Whether you are a voice-talent with a home studio, a public address announcer, or providing live sound for an event, noise gates have a very useful purpose keeping background noise at a minimum. I recently ran across a well written article that explains the basic functions and how to set up a noise gate by Dan Lenard. Dan is not only a great voice-over talent, but he is also known as the “The Home Studio Master” helping folks with their home studio problems. He also co-hosts along with George Whittam on their Ustream channel show EWABS (East West Audio Body Shop) broadcast live via the Internet on most Sunday nights at 9 p.m. ET. http://www.ustream.tv/channel/ewabs A show that discusses different topics each week regarding home studios. I have covered more details about their show in an earlier blog.
Below is a link to this article which explains how a noise gate works, the variables, and settings to use as a starting point to help you get started in setting up your own.
Do you use a noise gate in your studio audio chain? If so what settings do you find work for you?
I have recently found some great articles on voice-over techniques and what works and what may keep you from being cast. One of the most succesful voice-over artists right now is Mike Rowe, you know him from his Discovery channel show Dirty Jobs, he has also been the voice for several Ford commercials recently, and of course his narration work on Deadliest Catch and so on. Well, if your like me you probably have asked yourself the question, what is it that makes him so successful as a voice talent? Check out these interview audio snippets by Mary Windishar from Internet Voice Coach, as she asks these very questions to the man himself. Mike explains when to abandon certain voice-over techniques and why he believes the honest voice is not only valuable, but the way of the future.
Do you have anything different that you feel makes you a success in the current voice-over marketplace? I would love to hear what you may have to add!
For the past year there has been an excellent resource available for those that are wanting to learn more on the technical side of operating a home recording studio. EWABS otherwise known as East West Audio Body Shop is broadcast on the internet most Sunday nights at 9 p.m. ET. You can find the live stream along with past recorded shows on their Ustream channel here http://www.ustream.tv/channel/ewabs . The co-hosts are Dan Lenard “from the East” and George Whittam “from the West” both are experts in audio engineering and specialize in helping people that seek solutions for their home studio problems.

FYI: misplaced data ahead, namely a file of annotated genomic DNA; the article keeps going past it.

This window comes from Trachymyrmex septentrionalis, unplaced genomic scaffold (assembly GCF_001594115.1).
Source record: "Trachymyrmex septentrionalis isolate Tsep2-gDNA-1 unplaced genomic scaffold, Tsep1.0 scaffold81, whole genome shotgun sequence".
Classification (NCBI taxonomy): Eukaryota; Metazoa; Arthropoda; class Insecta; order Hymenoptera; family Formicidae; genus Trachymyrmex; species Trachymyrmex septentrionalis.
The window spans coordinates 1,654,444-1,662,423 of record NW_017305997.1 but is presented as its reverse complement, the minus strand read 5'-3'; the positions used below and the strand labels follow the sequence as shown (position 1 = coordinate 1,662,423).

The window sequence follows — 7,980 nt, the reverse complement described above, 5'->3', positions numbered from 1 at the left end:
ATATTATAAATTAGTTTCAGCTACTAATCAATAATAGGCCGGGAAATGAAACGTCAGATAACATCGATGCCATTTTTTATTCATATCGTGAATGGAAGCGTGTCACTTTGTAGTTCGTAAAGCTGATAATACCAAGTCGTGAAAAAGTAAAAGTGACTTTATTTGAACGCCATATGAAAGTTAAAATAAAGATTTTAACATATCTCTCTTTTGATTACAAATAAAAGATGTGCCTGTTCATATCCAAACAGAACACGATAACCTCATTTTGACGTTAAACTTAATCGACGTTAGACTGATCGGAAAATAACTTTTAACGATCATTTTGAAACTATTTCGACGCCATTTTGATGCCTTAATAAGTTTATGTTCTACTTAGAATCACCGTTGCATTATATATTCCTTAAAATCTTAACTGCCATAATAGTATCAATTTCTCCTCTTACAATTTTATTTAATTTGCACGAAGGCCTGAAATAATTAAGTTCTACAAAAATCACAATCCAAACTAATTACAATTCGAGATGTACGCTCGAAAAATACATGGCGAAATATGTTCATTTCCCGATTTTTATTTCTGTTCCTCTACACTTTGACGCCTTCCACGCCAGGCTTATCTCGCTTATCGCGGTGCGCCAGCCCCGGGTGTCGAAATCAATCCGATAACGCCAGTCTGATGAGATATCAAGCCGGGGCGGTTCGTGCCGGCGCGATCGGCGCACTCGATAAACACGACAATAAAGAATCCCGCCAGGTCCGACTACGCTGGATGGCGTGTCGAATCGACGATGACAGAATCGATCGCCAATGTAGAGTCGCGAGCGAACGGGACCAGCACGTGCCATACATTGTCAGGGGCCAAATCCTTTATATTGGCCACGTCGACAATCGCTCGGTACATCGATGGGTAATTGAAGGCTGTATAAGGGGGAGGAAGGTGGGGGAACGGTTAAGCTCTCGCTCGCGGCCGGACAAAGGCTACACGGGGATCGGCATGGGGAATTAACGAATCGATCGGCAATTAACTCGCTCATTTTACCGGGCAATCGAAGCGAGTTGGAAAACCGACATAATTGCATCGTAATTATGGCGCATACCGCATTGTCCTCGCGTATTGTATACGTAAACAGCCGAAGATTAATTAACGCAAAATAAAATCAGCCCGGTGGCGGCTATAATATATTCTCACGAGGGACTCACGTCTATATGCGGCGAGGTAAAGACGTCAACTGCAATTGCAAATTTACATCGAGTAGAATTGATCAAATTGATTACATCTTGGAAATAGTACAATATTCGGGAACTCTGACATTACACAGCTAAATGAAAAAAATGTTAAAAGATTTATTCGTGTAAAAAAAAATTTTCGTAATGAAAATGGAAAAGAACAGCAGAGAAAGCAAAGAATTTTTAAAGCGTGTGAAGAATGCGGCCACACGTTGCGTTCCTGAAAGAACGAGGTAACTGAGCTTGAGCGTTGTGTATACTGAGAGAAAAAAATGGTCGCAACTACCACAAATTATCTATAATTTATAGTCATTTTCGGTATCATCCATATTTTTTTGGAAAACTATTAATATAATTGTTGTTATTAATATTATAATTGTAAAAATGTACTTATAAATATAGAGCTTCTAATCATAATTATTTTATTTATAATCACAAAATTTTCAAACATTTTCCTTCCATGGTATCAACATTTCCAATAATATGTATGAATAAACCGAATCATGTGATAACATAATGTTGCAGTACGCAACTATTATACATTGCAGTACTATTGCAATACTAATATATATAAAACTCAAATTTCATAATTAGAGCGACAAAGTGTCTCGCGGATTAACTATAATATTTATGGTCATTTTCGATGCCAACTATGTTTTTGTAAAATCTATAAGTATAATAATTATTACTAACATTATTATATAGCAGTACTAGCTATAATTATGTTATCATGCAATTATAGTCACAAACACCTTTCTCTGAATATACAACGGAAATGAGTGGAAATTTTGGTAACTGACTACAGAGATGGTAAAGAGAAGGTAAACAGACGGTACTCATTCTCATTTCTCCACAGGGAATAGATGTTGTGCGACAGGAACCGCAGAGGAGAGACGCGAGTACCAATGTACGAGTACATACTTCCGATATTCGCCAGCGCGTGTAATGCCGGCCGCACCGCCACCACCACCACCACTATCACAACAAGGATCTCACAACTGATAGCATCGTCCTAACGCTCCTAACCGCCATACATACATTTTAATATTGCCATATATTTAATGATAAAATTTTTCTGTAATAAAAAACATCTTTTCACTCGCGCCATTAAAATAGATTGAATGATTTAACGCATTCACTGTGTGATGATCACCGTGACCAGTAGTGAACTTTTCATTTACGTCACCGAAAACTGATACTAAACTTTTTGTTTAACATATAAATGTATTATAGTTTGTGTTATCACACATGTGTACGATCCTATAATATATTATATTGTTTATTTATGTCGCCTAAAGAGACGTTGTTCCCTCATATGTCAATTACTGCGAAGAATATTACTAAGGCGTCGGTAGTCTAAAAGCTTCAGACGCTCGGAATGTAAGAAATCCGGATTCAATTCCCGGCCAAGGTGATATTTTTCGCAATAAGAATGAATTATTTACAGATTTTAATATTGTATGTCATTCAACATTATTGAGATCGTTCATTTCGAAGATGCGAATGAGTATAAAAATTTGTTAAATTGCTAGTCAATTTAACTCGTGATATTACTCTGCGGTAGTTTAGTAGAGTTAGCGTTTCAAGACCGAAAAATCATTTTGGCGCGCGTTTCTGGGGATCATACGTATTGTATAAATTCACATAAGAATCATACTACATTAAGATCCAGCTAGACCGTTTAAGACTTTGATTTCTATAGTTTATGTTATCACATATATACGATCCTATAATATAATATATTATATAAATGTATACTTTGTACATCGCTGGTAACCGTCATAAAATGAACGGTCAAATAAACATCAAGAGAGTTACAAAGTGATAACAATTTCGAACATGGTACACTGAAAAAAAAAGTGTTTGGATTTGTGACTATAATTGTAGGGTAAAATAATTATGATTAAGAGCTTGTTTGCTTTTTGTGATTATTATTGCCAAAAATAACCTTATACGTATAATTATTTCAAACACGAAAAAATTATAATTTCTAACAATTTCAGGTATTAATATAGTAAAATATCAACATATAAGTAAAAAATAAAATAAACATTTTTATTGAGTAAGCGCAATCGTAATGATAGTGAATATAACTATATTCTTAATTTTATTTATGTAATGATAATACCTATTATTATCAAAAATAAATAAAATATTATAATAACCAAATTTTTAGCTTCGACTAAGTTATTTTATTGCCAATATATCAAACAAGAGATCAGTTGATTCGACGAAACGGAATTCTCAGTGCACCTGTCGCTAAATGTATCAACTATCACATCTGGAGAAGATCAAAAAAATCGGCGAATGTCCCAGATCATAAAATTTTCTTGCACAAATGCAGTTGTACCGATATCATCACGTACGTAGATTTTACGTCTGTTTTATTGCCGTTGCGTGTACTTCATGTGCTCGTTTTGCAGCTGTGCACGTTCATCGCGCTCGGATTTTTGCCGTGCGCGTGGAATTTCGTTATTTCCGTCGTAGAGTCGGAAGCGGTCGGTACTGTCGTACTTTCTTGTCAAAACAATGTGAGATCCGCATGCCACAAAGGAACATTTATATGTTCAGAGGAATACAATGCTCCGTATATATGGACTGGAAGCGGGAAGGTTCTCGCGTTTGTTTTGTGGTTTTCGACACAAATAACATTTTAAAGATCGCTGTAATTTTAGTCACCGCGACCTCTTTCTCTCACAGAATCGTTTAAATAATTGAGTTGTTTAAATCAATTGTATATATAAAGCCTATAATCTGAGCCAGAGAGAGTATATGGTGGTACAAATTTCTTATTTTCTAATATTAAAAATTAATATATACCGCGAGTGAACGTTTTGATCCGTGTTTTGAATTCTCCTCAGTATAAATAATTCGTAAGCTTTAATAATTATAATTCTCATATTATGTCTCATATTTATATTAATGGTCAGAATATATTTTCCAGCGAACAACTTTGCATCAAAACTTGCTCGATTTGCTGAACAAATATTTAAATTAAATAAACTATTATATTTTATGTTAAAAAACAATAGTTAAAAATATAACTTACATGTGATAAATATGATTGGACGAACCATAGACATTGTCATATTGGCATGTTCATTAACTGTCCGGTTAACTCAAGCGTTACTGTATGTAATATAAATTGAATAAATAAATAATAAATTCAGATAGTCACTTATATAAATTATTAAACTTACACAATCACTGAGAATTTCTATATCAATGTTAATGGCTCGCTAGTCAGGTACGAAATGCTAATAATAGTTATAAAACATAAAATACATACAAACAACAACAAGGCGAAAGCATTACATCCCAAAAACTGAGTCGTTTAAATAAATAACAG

Dan is from the Buffalo New York area and you can visit his website here http://www.homestudiomaster.com/Home_studio_Home_Page.php. George is based in the greater Los Angeles California area, he is Virginia Tech graduate and was the personal studio engineer for the late Don LaFontaine who was the voice-over guy that starred in the Geico TV commercials and one of the most famous movie trailer voices of all time. George’s website can be found here http://eldorec.com/.
Both offer services to those that need help troubleshooting and properly setting up their home studios. They both offer free evaluations of your current audio from your home studio that can be uploaded to their websites. From this sample they can make suggestions of changes that can be made to improve your audio quality. Both are very reasonably priced and very efficient. I have personally used George’s services setting up my own voice-over studio and through Skype and remote software he was able to help customize the settings that I needed specifically for my recording space environment.
The voice-over industry has changed greatly in just the past few years and now most voice-talents not only have to deliver superior reads, but also have to be able to produce professional quality audio from their home studios. EWABS is one very important resource that can help us all provide the quality audio necessary to be competitive in todays voice-over marketplace.
What steps are you taking to ensure that you are producing the best audio quality from your home studio set up?